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More H5N1 Spread on South Korean Farms

Recombinomics Commentary 13:23
April 18, 2008

a suspected case had been reported at a duck farm in Gongju in South Chungcheong province, 130 km south of Seoul, suggesting the virus is spreading at its fastest rate since the country reported its first case in 2003.

The above comments describe further spread of H5N1 in South Korea (see satellite map).  Although the outbreak may be the largest to date, there was no advanced warning.  The large number of outbreaks is almost certainly linked to migratory birds returning to northern locations, but neither South Korea nor Japan detected H5N1 when the birds first came into the region, and Japan has not reported cases since the 2004 outbreak.

However, this is the third report in South Korea and all are likely due to wild birds.  In 2003/2004 outbreaks were reported in South Korea and Japan.  Sequences were closely related and were precursors to the clade 2.2 (Qinghai strain) identified in May, 2005 at Qinghai Lake.  Similarly, the outbreak in late 2006 in South Korea were the Uvs Lake strain which is a clade 2.2.3 subclade that developed in the summer of 2006 in Mongolia.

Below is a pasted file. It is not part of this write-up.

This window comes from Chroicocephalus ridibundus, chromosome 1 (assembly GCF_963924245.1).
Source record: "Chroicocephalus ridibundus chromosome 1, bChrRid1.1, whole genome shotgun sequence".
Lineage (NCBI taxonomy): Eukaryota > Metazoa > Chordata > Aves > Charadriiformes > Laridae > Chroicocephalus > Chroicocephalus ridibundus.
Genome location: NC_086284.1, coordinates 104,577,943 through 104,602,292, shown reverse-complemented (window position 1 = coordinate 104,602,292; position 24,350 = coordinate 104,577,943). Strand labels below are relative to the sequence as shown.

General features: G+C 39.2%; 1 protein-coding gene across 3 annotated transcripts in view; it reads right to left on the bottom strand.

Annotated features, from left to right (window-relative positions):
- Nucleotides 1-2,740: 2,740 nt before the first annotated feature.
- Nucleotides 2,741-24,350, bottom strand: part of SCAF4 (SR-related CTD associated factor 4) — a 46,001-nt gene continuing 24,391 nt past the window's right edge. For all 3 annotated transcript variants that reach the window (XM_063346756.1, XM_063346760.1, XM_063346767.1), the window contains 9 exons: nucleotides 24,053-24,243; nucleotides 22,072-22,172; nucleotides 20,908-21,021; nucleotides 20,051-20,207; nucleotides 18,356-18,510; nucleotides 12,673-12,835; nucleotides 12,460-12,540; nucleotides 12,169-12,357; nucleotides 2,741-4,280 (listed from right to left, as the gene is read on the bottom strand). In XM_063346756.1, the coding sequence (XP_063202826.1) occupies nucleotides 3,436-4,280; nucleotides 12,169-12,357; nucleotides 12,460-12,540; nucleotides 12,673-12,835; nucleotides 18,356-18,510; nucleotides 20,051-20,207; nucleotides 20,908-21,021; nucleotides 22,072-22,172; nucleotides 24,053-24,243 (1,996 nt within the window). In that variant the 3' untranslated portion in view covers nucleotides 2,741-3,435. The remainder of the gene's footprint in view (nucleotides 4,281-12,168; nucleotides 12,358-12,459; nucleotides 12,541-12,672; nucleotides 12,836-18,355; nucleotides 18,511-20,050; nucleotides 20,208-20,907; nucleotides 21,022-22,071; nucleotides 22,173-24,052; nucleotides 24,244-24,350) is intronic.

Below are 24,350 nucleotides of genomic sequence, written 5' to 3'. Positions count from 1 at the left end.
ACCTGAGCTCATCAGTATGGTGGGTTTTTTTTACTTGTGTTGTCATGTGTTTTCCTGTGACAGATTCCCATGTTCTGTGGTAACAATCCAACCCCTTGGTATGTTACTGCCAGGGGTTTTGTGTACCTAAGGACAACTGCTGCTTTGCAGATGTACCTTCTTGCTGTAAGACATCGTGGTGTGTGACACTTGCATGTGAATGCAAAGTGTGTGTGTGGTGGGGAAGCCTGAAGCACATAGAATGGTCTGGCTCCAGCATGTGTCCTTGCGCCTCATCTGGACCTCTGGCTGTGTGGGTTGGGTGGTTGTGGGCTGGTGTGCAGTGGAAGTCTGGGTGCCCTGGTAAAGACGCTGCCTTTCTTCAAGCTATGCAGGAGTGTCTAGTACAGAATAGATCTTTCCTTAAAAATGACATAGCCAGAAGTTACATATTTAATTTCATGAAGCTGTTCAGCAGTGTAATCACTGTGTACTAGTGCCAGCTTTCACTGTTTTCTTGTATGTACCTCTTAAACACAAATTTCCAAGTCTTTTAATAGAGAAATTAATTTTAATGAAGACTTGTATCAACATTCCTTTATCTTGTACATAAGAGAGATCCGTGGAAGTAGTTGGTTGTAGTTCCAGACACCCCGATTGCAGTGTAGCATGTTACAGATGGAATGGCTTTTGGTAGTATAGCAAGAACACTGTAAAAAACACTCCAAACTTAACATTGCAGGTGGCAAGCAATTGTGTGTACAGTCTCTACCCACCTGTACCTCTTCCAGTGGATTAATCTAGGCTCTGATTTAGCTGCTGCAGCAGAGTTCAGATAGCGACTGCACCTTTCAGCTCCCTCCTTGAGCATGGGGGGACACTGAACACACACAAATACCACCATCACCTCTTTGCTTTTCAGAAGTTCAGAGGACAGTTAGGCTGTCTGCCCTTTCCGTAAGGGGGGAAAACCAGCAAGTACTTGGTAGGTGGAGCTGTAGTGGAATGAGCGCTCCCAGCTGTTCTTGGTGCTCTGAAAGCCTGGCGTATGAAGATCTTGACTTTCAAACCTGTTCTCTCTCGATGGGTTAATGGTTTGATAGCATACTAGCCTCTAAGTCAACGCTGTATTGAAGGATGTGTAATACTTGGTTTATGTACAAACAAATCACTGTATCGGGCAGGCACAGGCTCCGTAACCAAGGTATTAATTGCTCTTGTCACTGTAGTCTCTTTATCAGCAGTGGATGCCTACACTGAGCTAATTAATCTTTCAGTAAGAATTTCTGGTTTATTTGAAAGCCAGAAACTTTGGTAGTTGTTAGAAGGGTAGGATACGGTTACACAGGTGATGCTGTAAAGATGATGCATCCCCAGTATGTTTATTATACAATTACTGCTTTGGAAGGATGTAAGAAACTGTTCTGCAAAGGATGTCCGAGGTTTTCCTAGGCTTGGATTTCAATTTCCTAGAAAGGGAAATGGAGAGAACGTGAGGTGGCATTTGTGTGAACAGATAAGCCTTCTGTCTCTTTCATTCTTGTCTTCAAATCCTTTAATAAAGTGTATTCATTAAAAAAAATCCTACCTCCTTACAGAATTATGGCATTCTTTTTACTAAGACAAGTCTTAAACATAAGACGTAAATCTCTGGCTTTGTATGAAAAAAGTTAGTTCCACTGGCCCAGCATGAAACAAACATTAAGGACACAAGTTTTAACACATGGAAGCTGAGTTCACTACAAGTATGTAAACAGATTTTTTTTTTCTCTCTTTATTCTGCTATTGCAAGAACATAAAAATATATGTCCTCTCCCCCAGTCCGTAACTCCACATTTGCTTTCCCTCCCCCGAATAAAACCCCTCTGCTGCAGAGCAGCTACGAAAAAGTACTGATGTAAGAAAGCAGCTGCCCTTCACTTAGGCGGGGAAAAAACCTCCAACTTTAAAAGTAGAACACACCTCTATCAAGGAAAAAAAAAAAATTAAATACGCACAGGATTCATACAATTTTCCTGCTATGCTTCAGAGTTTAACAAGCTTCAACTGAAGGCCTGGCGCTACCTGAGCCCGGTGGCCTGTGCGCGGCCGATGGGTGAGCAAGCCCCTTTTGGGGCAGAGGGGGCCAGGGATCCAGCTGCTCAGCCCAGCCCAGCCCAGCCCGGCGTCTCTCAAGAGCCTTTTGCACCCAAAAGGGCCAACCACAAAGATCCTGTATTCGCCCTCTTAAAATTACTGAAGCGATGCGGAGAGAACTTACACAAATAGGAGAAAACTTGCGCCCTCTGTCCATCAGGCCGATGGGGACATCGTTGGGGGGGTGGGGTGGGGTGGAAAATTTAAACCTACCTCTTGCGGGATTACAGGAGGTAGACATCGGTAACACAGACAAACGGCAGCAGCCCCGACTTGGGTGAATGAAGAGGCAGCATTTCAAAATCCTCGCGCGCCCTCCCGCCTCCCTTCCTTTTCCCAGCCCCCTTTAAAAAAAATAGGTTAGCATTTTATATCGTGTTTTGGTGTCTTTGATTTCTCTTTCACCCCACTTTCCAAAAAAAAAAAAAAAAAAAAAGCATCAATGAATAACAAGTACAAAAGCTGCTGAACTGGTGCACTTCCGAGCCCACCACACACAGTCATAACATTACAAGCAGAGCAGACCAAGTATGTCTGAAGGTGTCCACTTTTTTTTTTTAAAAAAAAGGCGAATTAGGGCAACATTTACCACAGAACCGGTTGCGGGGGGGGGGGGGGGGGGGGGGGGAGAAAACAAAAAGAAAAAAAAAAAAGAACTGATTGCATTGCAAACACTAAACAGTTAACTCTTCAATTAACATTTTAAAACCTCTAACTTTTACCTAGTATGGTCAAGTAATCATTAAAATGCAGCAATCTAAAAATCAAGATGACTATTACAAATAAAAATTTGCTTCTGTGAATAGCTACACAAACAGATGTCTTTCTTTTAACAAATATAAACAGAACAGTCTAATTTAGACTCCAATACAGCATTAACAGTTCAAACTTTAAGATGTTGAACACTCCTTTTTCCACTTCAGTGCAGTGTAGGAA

The affected regions in South Korea lie along a migration route between Mongolia and South Korea and samples collected from areas frequented by migratory birds were positive for the Uvs Lake strain.  The wild bird link is also supported by the H5N1 detected in Primorie in southeastern Russia, just north of Korea and just west of Japan.

Although Japan has not reported H5N1 since 2004, they have announce plans to use a pre-pandemic vaccine on first responders.  Moreover, the possibility of vaccinating 20 million residents is under discussion. 

Thus, the threat of H5N1 continues to grow, although surveillance programs continue to fail to detect H5N1 prior to outbreaks in domestic farms.

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